So this is not only an announcement to shepherds, it is an announcement of a shepherd. Both in how the message comes, and who is chosen to hear the news, we see that the “bottom-up” reign of God is going to be built in a way completely different from the “top-down” methods of the world. The one born in David’s city is not a new emperor, who will oppress the people with more taxation and forced labor. This is instead a true shepherd, whose coming is good news for all people—not just a powerful few.

So that’s the announcement, and the audience. Next, consider the shepherds’ response: right away, they go. Once they've heard this good news for all people, they want to see it confirmed! They don't make excuses; they don't find reasons to put off going to see the child; they don't consider what is convenient for them and then schedule their visit around that. ““Let us go now to Bethlehem and see this thing that has taken place...” (v15).

Now, if most of us had the kind of revelation that these shepherds had, we hope we would react in the same way. But the reality of our spiritual lives is often that when God communicates with us, it is generally more subtle. It is the still small voice rather than the earthquake, wind or fire. And it's a lot easier to ignore that still small voice, or to procrastinate when you do hear it, or to think that you've heard wrong. Yet that voice still speaks glad tidings of great joy to all people, and those tidings are meant to be shared—we are still meant to go when we hear good news.

Third, consider what the shepherds take with them: I've always wondered, what did they do with the sheep? This is one of those things that Luke just doesn't tell us, and anywhere the Bible leaves a question like that unanswered, people will speculate. Just think about all of the various details that we've filled in with our imaginations through the centuries because the Gospel accounts don't bother to. This is especially true in the stories of Jesus’ birth. So we can't know the answer for sure, but let's just think for a moment: what were they going to do with the sheep otherwise?

Now, I have say that I don’t know much about sheepherding. But recently, as I mentioned, I’ve been speaking a fair bit about shepherds and sheep here at West Richmond. And when the Bible gives us the metaphor of God as the true shepherd, the corresponding image is of the people as the sheep. It’s pretty unavoidable. But this image doesn’t always sit well with us—are we really sheep? The last time I spoke about these metaphors, one of our people (Trudi, our usual accompanist) came up to me afterwards and said, “You know, I grew up on a sheep farm. I always had to take care of the sheep for the annual Christmas displays. And the thing about sheep is... they’re not very smart.”

So—certainly, we don’t want to be seen as stupid, and obviously, we are smarter than sheep (most of the time). Like any metaphor, saying that we are God’s sheep has its limitations. But all of the ins and outs of that image, in what ways it’s true and in what ways it isn’t, are a matter for another time. Trudi’s observation from her experience is the relevant piece: sheep aren't the smartest creatures in the world. They really do need someone around to watch out for them. That means that a good shepherd never leaves the sheep. Those creatures have to be cared for, ‘round the clock.

So getting back to Luke’s shepherds, I don't think there's anything they could have done but to bring their big, stupid, smelly flocks into Bethlehem to find the Christ child. In most nativity scenes, there’s a weak, pale allusion to this; they will include a few docile lambs around the manger, sleepily inclining their heads in adoration. But really, I think there would have had to have been many, many more animals—you can’t bring just one or two, the whole flock would have to come. It had to have been noisy and inconvenient for the new family—it would not have been a “Silent Night”! So when the shepherds came, they brought all the sheep. I don’t think there would have been any other way to do it.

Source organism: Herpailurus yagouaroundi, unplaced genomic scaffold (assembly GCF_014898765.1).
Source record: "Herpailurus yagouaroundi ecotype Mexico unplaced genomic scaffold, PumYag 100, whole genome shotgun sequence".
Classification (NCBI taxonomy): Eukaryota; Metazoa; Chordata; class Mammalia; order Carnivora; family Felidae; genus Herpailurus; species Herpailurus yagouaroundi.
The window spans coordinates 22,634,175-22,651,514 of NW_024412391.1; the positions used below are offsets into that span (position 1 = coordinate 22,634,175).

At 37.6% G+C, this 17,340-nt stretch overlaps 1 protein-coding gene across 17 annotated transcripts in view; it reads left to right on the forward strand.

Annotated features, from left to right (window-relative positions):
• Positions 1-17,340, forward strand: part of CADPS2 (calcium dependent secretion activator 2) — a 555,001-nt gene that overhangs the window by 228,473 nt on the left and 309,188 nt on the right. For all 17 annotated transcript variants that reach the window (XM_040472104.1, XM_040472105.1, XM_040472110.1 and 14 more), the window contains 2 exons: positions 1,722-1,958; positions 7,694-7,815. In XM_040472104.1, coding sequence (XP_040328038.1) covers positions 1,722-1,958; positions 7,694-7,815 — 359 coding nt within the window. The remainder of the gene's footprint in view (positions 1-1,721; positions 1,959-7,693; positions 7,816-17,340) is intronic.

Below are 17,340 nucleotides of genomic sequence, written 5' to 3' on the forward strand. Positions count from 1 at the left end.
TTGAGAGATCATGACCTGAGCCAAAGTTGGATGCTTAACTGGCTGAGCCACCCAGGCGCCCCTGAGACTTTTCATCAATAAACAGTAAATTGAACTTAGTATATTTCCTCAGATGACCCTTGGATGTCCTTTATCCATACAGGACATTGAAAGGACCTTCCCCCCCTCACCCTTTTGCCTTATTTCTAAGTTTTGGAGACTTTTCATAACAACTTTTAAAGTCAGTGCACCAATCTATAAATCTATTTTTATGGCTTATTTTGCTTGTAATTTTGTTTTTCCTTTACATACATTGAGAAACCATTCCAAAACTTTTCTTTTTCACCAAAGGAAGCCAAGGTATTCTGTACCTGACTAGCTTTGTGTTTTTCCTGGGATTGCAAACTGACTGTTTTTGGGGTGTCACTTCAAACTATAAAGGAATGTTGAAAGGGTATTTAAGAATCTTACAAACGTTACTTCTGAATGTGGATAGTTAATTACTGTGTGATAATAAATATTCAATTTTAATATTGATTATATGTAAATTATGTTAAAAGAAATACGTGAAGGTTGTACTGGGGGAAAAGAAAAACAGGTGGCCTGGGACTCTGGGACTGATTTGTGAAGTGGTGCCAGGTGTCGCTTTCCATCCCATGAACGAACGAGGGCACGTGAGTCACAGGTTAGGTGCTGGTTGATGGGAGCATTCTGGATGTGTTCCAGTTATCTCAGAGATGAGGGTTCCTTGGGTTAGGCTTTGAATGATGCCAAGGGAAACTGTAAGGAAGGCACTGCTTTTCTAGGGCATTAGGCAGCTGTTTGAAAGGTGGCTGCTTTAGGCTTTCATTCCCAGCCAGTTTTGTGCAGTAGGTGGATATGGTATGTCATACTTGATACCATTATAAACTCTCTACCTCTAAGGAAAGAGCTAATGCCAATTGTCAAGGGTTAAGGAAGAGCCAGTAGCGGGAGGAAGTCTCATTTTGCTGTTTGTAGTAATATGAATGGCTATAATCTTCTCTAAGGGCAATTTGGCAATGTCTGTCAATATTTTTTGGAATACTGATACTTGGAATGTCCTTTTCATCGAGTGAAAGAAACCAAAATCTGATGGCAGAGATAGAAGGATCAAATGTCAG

In the same way, when we come into Christ's presence, we bring all sorts of things with us. We can’t avoid bringing all of the mess of our daily lives: the noise, the stinky things, the things that might distract us, the things that we've been carrying that we can't quite put down. And God would have it no other way. We are not to wait until we have it all together, until we have that embarrassing personal problem straightened out, or until we know more about that worrisome medical condition. If we wait for those things, there's always going to be something else to keep us away. God calls us with good news of great joy and expects us to come with all that we are—successes and failures; victories and defeats; strengths and sins alike. When we hear that good news carried by the still small voice within, we are to respond, right away, and not worry about what we're carrying. God will see to all of our burdens, in the fullness of time.

And—having some experience of the presence of Christ birthed amongst us, what then are we to do? One counsel, I think, is the first thing that the angel says to the shepherds: “Do not be afraid...” We often fear sharing our spiritual experience with others; in today’s polarized society, we may be afraid of being mistaken for something we are not; of being judged; of being rejected. And yet, the still small voice still speaks: “Do not be afraid...” Perhaps as we relate what we have heard from God within, what we have to share will spark amazement, and pondering, and treasuring in the heart.

The birth of Jesus; the “bottom-up” reign of God; the inward presence of Christ in each of us; these are all part of God’s good news. It is for us to discern how to live out of this good news into our broken and beautiful world.

New Revised Standard Version, Updated Edition. Copyright © 2021 National Council of Churches of Christ in the United States of America. Used by permission. All rights reserved worldwide.

This document is licensed under a Creative Commons Attribution-NonCommercial-ShareAlike 3.0 United States license, available at You are free to copy, distribute, display, and perform this work, as well as to make derivative works based on it, as long as: 1) you attribute whatever part of this work you use to the author, Brian Young, by name; 2) you do not use the work for commercial purposes; 3) you distribute your resulting work only under the same license or a license similar to this one.